For the last couple of months I have been working for Allianz Global Investors in Frankfurt and Munich helping with their talent management processes. I’ve been made very welcome and enjoyed it there.

One of the aspects of HR management of which I have been reminded in this project, is the tension there can be between global HR and regional/local HR, both in matrixed global organisations in general and with regard to HR processes. (And of course the same tensions between a global, functional business model and regional organisations, given that the HR organization reflects the business structure).

I was reminded of the times I have had large global HR roles for many thousands of people across countries and time zones and wanted to agree common global processes. And when I have had regional/local roles in the same sort of global organisations and was arguing for more local implementation and autonomy.

Although ‘think global act local’ is a mantra that has been around for many years, especially in companies trying to be global, it can be extremely difficult to manage in practice.

There are a number of dilemmas that I learned about a long time ago from the consultancy Global Integration.

In their words, these include the dilemma of community. Is my primary obligation towards ‘global’, the remote manager, team or process even at the cost of damaging local relationships, or is to support local colleagues and managers at the cost of the remote team relationship?

Then there is the dilemma of activity. Is the ‘global’ in overall control or does local autonomy take precedence overall overall co-ordination, or are we somehow on some sort of sliding scale depending on the process?

And finally the dilemma of integration. Is there a forced globality where global policies are originated at the centre and pushed out for implementation? Or is there local optimization and special cases which are preferred to a common global approach?

Is it really as simple as strategy and global process being developed and imposed centrally and the local or regional role is purely one of implementation and operation? No of course not. At least not in high performing companies.

Global is not necessarily better than regional/local. Although unfortunately in some companies the global roles are weighted heavier because of their supposed strategic importance, the job groups are higher and the pay is more!

But the lions of globalization in high-performing matrixed companies do not necessarily behave like the kings of the jungle. They integrate. They facilitate. They create communities. But that sounds easier than it is!

So, here are 10 lessons I have learned if you are ‘Global’

1. Have a small number or set of global guidelines, principles or processes that you definitely want to be the same everywhere. Plus the logic or reason why! (You can have a longer list in your head but you need to smear them out over time, maybe over years)

2. Be crystal clear what are the real few global deliverables that are non-negotiable and why.

3. Show some understanding of local implementation difficulties. Co-create the process of policy. Create ownership by all of the HR community.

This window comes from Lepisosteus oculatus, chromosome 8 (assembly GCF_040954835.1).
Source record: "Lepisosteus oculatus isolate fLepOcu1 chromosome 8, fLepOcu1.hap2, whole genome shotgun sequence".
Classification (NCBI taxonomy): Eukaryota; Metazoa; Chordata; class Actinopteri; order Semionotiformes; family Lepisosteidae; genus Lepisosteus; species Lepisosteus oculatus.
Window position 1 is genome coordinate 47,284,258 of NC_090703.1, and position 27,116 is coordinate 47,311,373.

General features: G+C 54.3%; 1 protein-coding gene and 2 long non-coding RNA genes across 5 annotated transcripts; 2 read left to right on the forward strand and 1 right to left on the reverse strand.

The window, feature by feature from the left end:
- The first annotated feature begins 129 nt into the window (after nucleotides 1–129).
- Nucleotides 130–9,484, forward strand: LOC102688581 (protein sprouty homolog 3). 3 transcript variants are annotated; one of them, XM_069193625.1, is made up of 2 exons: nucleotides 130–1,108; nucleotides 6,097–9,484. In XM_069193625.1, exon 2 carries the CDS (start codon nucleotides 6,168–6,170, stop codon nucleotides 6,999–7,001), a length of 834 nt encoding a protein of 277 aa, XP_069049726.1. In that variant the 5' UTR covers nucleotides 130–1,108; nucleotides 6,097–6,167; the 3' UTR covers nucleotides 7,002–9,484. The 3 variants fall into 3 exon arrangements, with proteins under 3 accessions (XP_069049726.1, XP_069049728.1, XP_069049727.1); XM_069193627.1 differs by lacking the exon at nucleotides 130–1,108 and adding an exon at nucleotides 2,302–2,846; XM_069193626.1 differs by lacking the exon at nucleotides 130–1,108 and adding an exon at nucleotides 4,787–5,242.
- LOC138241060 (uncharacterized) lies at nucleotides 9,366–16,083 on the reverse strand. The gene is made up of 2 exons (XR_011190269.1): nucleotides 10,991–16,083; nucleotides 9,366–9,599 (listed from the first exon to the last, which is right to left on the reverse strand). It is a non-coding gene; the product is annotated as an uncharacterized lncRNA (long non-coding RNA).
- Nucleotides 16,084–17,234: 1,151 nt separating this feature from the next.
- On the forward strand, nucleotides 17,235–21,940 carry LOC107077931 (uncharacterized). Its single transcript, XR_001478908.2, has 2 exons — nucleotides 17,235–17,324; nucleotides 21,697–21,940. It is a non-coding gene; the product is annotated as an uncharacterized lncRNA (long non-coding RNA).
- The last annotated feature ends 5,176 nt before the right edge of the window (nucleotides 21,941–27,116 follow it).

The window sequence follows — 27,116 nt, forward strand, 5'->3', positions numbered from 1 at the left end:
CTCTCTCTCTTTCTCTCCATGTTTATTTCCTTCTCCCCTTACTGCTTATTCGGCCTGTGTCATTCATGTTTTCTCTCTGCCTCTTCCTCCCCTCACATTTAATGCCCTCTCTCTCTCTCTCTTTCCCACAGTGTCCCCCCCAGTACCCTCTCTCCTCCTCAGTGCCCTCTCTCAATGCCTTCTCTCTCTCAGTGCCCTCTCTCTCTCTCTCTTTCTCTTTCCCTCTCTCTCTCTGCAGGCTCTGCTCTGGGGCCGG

4. Explain the Big Picture. Help the Local understand the Global. Not just HR but also the (local) Business.

5. Nobody is against standardisation. But as I was reminded when I was involved with shared service centres, standardisation means change for 95% of the people! So don’t forget change management.

6. Time. Nothing upsets the Regional/Local more than being asked by Global for data or information with only one or two day’s notice. You have to be really early in your requests, even for yearly global processes such as talent management deliverables. Things take longer than you realize or remember when you are sitting in Central Office. Reading, understanding, internalizing, fitting into the everyday work, selling locally, explaining to local managers and staff, implementing. It all takes time. Allow Local that time.

7. And the biggest complaint about Global is often the lack of understanding of what is really happening in the real world, on the ground. As opposed to in the strategic ivory tower. Make sure you manage this perception. Or even better make sure you do know what’s happening!

8. What can be really useful – not only for HR but also for line management – is an annual timeline, agenda or calendar of the HR processes and deliverables. We did this at TNK and it really helped.

9. Global HR often has COE roles, so-called Centres of Excellence. Wrong. Be a Centre of Experience creating a community, creating networks throughout the local and regional HR organisations and locations. Create frameworks, select common tools, share information, help each other.

10. Balance. Working in a matrix organization takes more time and understanding. And trust and forgiveness. High performing companies don’t standardize everything, they localize. Global initiatives and local freedoms. Global platform and local implementation. Local innovation and global integration and standardisation where it makes sense.

And if you are in Local or Regional HR? Try not to complain about Global and ask what it is they are doing all day. That’s too easy. Don’t be a victim. Be constructive, offer support, help in the creation and ownership of processes. You may be surprised how much you will be welcomed with open arms. Because really it isn’t global support to local or the other way around. It is support to the Business strategically, for which everyone is working, wherever they are.

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